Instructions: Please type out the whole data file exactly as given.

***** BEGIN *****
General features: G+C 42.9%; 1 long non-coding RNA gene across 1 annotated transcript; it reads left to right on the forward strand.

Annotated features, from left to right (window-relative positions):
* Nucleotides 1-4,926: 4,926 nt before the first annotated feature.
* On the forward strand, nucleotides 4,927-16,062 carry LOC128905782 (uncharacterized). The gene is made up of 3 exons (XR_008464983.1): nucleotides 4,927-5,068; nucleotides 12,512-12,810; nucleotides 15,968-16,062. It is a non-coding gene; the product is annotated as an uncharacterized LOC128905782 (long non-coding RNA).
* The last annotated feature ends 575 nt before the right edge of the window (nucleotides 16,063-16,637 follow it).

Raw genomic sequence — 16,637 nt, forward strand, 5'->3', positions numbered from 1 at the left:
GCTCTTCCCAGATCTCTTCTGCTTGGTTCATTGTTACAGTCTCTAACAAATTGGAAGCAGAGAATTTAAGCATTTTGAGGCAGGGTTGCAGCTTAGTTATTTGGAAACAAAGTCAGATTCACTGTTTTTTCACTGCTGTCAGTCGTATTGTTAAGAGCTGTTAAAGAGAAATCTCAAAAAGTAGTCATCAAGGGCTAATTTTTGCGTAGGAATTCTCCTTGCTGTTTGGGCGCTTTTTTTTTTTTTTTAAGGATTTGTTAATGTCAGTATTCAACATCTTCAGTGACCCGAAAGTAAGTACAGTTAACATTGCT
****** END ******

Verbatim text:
General features: G+C 42.9%; 1 long non-coding RNA gene across 1 annotated transcript; it reads left to right on the forward strand.

Annotated features, from left to right (window-relative positions):
* Nucleotides 1-4,926: 4,926 nt before the first annotated feature.
* On the forward strand, nucleotides 4,927-16,062 carry LOC128905782 (uncharacterized). The gene is made up of 3 exons (XR_008464983.1): nucleotides 4,927-5,068; nucleotides 12,512-12,810; nucleotides 15,968-16,062. It is a non-coding gene; the product is annotated as an uncharacterized LOC128905782 (long non-coding RNA).
* The last annotated feature ends 575 nt before the right edge of the window (nucleotides 16,063-16,637 follow it).

Raw genomic sequence — 16,637 nt, forward strand, 5'->3', positions numbered from 1 at the left:
GCTCTTCCCAGATCTCTTCTGCTTGGTTCATTGTTACAGTCTCTAACAAATTGGAAGCAGAGAATTTAAGCATTTTGAGGCAGGGTTGCAGCTTAGTTATTTGGAAACAAAGTCAGATTCACTGTTTTTTCACTGCTGTCAGTCGTATTGTTAAGAGCTGTTAAAGAGAAATCTCAAAAAGTAGTCATCAAGGGCTAATTTTTGCGTAGGAATTCTCCTTGCTGTTTGGGCGCTTTTTTTTTTTTTTTAAGGATTTGTTAATGTCAGTATTCAACATCTTCAGTGACCCGAAAGTAAGTACAGTTAACATTGCT